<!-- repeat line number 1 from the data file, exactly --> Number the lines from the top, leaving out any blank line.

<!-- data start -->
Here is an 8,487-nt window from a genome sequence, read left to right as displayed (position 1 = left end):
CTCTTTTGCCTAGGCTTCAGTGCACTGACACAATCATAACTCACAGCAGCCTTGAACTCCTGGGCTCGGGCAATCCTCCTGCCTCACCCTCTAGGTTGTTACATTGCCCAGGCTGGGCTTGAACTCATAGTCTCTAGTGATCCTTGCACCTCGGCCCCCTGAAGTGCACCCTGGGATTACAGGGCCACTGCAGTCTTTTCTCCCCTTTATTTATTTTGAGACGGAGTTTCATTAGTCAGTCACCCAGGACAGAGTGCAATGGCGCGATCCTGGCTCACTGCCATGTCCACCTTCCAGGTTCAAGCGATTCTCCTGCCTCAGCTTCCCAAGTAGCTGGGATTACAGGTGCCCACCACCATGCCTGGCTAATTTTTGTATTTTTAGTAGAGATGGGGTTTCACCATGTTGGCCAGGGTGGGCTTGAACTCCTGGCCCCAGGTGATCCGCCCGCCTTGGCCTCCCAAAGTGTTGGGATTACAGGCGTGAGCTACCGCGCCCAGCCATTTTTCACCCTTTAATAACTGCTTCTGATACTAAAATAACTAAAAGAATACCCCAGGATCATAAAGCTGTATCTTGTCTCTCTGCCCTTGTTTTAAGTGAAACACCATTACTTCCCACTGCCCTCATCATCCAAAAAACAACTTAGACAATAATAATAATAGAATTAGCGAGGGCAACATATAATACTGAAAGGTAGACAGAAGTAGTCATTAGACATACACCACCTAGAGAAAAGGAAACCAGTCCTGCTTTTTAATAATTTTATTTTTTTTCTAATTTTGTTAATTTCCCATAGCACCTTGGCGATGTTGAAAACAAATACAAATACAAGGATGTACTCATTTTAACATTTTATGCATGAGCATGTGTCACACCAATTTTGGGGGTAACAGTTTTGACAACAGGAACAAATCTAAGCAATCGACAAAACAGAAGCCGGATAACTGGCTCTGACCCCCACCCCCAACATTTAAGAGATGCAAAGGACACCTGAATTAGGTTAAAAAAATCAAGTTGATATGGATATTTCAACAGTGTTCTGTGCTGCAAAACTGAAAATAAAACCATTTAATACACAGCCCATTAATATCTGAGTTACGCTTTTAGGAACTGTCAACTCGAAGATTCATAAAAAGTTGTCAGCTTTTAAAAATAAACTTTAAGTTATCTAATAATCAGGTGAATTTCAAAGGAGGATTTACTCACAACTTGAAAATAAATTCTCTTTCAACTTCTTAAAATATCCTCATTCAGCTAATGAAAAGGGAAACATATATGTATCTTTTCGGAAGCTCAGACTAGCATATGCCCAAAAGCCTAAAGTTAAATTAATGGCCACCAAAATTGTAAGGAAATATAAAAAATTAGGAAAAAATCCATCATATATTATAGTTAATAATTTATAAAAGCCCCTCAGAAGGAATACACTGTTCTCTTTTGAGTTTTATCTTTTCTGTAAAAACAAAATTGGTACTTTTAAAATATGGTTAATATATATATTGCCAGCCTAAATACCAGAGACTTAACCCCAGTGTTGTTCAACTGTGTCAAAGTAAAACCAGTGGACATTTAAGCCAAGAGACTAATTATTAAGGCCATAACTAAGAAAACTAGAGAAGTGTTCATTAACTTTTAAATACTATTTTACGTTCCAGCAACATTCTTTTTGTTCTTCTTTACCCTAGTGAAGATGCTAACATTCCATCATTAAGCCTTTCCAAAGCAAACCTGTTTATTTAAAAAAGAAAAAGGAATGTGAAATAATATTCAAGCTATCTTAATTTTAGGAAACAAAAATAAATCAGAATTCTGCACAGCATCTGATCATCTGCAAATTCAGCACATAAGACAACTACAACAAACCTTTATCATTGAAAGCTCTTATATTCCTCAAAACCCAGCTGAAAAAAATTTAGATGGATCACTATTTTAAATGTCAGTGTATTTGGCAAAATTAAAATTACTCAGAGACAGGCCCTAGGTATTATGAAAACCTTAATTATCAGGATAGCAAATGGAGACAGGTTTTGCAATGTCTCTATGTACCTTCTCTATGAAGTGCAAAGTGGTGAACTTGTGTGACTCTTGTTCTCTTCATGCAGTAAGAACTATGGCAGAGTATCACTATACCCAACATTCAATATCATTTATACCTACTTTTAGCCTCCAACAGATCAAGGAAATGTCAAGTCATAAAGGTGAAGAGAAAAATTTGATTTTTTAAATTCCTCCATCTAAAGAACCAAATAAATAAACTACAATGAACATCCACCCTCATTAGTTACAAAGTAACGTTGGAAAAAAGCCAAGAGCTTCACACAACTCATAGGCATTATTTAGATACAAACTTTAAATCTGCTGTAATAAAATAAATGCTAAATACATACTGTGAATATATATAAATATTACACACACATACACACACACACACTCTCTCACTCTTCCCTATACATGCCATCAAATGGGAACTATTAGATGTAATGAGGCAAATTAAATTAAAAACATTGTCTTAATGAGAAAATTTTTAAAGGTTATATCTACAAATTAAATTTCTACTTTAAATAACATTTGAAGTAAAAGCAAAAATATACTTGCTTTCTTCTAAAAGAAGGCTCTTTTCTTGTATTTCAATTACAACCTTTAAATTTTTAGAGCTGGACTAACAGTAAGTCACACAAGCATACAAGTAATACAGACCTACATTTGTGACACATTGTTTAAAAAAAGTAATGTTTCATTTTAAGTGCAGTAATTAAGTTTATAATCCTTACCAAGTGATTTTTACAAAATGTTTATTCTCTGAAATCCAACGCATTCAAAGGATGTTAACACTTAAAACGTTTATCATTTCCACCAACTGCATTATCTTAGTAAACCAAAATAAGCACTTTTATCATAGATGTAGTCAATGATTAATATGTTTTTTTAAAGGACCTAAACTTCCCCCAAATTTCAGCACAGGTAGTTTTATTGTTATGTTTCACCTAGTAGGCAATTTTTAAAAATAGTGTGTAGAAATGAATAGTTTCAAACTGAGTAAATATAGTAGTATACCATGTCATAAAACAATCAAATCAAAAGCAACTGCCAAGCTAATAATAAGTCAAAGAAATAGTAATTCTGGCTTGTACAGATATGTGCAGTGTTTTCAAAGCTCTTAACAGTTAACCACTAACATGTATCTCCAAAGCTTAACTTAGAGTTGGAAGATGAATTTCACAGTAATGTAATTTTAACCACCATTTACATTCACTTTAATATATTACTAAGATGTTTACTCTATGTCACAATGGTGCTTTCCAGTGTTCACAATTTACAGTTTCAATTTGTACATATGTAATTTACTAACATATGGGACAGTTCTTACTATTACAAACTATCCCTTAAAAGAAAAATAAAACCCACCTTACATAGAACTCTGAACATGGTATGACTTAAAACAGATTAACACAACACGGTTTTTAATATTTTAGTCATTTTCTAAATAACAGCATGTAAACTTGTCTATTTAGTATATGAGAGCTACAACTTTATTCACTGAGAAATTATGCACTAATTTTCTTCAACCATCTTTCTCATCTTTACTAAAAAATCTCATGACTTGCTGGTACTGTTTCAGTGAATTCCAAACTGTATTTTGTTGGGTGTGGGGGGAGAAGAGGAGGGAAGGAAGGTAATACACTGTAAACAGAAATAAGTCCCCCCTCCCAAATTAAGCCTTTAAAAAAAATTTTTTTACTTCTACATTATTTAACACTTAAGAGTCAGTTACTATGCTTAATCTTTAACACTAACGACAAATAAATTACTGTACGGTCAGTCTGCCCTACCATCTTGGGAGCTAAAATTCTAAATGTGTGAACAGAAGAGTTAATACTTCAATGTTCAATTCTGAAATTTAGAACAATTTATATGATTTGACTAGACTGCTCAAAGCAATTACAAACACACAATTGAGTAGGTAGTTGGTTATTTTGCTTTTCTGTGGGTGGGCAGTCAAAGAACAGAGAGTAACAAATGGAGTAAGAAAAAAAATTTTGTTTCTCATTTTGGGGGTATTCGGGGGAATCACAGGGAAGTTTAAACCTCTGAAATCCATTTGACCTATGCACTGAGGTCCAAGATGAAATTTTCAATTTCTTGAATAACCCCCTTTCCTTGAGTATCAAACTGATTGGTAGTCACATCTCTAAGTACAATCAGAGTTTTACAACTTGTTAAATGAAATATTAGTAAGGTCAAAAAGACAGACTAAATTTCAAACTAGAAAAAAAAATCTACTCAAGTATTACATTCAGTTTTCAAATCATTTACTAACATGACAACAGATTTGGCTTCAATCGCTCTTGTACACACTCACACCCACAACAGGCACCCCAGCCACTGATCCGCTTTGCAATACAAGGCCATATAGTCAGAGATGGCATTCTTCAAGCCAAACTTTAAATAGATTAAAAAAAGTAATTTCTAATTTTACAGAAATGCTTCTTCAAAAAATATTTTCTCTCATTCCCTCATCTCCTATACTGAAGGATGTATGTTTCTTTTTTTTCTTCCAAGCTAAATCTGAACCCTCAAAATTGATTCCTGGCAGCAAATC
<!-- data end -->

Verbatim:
Here is an 8,487-nt window from a genome sequence, read left to right as displayed (position 1 = left end):